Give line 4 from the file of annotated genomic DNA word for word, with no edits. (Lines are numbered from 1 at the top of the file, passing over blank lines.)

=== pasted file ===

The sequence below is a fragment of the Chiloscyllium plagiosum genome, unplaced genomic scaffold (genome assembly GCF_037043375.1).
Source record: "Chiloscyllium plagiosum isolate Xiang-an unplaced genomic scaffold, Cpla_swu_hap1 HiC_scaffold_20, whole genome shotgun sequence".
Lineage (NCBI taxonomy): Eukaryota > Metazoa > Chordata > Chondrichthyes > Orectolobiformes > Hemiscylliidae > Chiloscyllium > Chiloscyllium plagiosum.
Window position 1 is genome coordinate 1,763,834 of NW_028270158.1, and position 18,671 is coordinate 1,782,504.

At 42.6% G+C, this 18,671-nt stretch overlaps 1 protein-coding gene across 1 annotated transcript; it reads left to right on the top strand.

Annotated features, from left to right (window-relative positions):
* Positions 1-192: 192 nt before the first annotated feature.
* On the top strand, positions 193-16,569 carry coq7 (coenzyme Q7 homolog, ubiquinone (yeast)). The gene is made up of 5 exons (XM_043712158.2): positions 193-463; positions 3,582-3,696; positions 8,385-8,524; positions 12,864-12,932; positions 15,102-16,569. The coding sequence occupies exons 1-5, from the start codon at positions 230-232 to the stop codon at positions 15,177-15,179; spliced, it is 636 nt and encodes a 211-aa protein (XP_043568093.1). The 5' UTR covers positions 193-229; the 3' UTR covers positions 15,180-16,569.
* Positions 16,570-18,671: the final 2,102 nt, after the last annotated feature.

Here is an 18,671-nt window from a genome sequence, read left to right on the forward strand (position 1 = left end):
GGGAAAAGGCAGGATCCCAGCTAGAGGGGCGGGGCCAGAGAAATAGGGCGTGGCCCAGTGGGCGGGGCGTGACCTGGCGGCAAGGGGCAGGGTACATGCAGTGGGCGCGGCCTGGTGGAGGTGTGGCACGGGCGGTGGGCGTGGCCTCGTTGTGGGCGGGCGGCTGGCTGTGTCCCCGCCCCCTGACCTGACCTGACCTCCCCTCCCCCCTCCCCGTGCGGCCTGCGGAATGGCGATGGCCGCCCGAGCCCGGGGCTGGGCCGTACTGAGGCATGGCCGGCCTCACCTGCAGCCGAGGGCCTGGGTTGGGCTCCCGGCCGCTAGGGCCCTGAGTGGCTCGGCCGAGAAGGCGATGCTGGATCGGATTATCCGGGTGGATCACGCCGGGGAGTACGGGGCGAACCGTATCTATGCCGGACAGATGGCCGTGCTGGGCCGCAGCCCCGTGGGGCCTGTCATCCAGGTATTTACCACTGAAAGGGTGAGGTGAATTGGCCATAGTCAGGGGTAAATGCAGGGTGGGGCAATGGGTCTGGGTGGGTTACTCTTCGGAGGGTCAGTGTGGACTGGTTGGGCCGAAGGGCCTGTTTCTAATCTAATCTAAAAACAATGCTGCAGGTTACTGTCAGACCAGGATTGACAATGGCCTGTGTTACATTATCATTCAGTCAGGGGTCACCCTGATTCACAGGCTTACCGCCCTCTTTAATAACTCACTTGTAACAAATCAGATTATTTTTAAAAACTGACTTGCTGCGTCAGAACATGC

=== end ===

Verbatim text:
Window position 1 is genome coordinate 1,763,834 of NW_028270158.1, and position 18,671 is coordinate 1,782,504.